If Elizabethan Theatre [Shakespeare] explored the political and moral dilemmas of the Renaissance, and Naturalism gave expression to the ghosts which haunted the bourgeoisie of Capitalism, then Absurdism found the means of exposing the metaphysical doubts that tormented our existence. Doubts that at first surprised us then began to seem natural and inevitable.
At the beginning of Modernism, specifically in the theatre of Hendrik Ibsen [ turn of the century -"Hedda Gabbla", "The Wild Duck"] the plays were performed just as if an audience were not watching; indeed it needed to be so performed if the desired tension was to be achieved; any hint of a gesture towards the audience would destroy the illusion.
It is precisely this illusion that the political and social theatre of Bertolt Brecht [30/40's] seeked to destroy. However he did not attempt to make the stage and auditorium one continuous space…this would have simply created another illusion.
Brecht's innovations opened the way to the Theatre of the Absurd [50/60's] which self-consciously employed the auditorium as part of the plays'ontology.[time and space]
The resulting theatre, ironically, produced the effect desired by Brecht from his theatre: ALIENATION. We find it difficult to identify with the characters in Absurd Drama, but, where Brecht hoped to "activate the audience's critical, intellectual capacities, Absurd Drama spoke to a deeper level of the audiences awareness -its staging was usually very funny and very terrifying, pushing the audience forward, then confusing them, compelling a personal assessment of their reactions, and offering opposites that multiply in their minds -IT CHALLENGED THE AUDIENCE TO MAKE SENSE OF NON-SENSE, TO FACE THE PREDICAMENT OF LIFE CONSCIOUSLY RATHER THE FEEL IT VAGUELY, AND PERCEIVE, WITH LAUGHTER, ITS FUNDAMENTAL ABSURDITY.
"Absurdity presents humanity "stripped of the accidental circumstances of social position or historical context, confronted with basic choices" [Martin Esslin]
Such a theatre was involved in the relatively few problems that remained:
LIFE, DEATH, and the ISOLATION we feel through lack of COMMUNICATION.
We are born, and the one thing we know is that we will die…everything else we do is just a diversion from our "destiny" and since all our actions are directed against the inevitable [death], they are absurd, and because we sense this absurdity we experience "irrationality. We, in the West, hopelessly committed to making sense of the world can not accept "irrationality"…the world does make sense, "God does not play dice" [Einstein]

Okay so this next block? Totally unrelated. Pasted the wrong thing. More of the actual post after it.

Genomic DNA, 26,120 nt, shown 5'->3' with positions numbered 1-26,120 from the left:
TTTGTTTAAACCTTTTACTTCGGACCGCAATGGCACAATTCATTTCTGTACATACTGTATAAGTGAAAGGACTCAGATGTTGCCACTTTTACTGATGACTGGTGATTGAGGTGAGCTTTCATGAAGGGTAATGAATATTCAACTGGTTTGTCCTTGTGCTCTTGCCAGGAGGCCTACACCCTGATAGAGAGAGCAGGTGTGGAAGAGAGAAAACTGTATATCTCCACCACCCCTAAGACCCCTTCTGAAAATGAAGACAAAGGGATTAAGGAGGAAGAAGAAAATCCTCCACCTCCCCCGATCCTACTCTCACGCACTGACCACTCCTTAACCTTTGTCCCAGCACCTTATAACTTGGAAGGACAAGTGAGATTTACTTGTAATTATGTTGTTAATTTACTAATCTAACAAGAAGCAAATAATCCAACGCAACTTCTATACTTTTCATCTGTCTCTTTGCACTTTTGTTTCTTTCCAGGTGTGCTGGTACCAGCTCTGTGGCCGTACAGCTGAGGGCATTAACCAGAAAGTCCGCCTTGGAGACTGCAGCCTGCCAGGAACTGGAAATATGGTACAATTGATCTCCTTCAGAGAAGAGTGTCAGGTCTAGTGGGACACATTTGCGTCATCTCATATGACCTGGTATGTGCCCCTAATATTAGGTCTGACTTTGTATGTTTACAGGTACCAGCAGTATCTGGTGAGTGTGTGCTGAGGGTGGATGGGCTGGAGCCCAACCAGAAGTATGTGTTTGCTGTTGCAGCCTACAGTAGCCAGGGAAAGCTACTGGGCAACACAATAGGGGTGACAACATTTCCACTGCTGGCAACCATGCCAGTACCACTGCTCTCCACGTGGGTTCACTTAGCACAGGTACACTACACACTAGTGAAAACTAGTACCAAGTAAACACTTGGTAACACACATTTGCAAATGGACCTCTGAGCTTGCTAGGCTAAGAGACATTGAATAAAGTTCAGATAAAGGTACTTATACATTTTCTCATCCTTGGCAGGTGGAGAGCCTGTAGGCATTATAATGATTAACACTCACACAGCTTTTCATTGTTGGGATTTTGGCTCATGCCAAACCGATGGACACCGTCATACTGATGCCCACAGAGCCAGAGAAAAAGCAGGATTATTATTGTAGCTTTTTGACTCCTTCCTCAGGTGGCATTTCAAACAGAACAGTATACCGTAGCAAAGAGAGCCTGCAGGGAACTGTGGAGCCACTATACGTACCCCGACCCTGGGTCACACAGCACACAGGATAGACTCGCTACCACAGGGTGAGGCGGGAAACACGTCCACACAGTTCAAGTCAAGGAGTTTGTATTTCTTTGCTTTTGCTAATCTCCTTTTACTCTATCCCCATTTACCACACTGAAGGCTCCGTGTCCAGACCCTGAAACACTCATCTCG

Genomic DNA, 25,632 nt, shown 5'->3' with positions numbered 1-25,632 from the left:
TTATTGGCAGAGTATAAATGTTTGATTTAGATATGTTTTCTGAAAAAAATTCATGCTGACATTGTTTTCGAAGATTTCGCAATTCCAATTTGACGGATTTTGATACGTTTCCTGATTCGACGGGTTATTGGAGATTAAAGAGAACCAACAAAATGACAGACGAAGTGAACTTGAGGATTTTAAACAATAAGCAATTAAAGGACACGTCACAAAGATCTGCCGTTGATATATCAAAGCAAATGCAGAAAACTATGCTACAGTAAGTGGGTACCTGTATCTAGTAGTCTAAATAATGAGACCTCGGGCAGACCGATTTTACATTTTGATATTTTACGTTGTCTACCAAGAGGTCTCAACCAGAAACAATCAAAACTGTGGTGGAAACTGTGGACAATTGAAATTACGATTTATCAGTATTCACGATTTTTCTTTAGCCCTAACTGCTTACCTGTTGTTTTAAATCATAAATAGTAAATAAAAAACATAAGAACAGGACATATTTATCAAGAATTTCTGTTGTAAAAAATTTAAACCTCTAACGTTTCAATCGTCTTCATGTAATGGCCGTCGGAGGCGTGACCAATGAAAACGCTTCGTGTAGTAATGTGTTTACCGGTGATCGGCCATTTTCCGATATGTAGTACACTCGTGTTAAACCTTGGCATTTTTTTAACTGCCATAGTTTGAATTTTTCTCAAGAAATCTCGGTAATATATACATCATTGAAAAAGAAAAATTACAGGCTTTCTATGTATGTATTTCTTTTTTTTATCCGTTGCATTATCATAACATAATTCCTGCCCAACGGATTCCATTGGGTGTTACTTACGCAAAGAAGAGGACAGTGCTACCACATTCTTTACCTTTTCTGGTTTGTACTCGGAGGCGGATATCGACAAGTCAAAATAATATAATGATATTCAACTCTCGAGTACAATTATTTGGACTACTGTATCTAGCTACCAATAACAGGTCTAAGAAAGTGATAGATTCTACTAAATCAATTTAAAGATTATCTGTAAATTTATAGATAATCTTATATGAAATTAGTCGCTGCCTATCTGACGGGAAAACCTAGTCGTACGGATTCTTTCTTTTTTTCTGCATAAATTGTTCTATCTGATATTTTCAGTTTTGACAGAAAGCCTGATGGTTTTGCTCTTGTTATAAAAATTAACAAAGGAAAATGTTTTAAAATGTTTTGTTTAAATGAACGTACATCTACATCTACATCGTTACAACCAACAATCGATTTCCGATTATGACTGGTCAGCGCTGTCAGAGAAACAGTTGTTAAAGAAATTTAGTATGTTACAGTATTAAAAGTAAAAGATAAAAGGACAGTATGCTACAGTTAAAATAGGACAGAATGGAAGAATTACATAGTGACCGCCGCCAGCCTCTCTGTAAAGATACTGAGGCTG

"You can't be rational in an irrational world, it's not rational"
[Joe Orton ]
The Absurdist's response to Death is far from nihilistic: it is a contented call for furious action…once we accept the feeling of absurdity, it becomes the springboard for action, giving us the feeling of freedom and passion….the absurd is not a beginning and not and end, it is the representation of that which is in between. What can we do, given the inescapable nature of death rendering everything as unimportant??…we could do nothing!![ not make any choices], under the misguided belief that we have no choice, but that would simply be what Jean Paul Sartre would called "Bad Faith".
Bad Faith consists in pretending to ourselves and others that things could not be otherwise, that we are bound to our way of life, that there is no escape. However we are free to choose to do all things and to choose not to do them.
eg: a the man who, while trying to commit suicide by drowning, is unfortunately at the scene of a crime. He is arrested, tried, found guilty and sentenced to death, despite his protestations -not of his innocence but of being denied his right to choose….suicide.
Characteristics of Absurd Theatre:
1] The experience of this world [of the absurd] is never debated, it is simply presented,
shown in action;
Eg: Ionesco: was once criticised because he had no message -to which he replied "No, I am a writer, I am not a postman"
2] it presents humans "stripped of the accidental circumstances of social position or
3] it satirises a society that is petty and dishonest;
4] it substitutes an internal [mental] landscape for the outer world;
5] it deliberately lacks of any clear division between fantasy and fact;
6] it has a healthy disrespect for the constraints of time, which can expand, contract or
7] it constructs environment which can depict/project mental conditions in the form of
8] it employs a precise use of language, constructed by an writer as their only defence
against the chaos of the experience of living.
9] it uses meta-theatricality:
a) all the world a stage
b) life is a dream
-signifying a medium totally aware of itself and involving the audience in a searching act of self-awareness.
eg: Samuel Beckett's "Endgame" Clov asks of Hamm what there is to keep him there? Hamm, while considering the audience replies: "the dialogue".
Having been spoken to directly from the stage we, as audience, are implicated in it and the metaphor of the all the world's a stage is confirmed.
10] it has a preference for tragicomedy [black comedy] rather than the classical genres of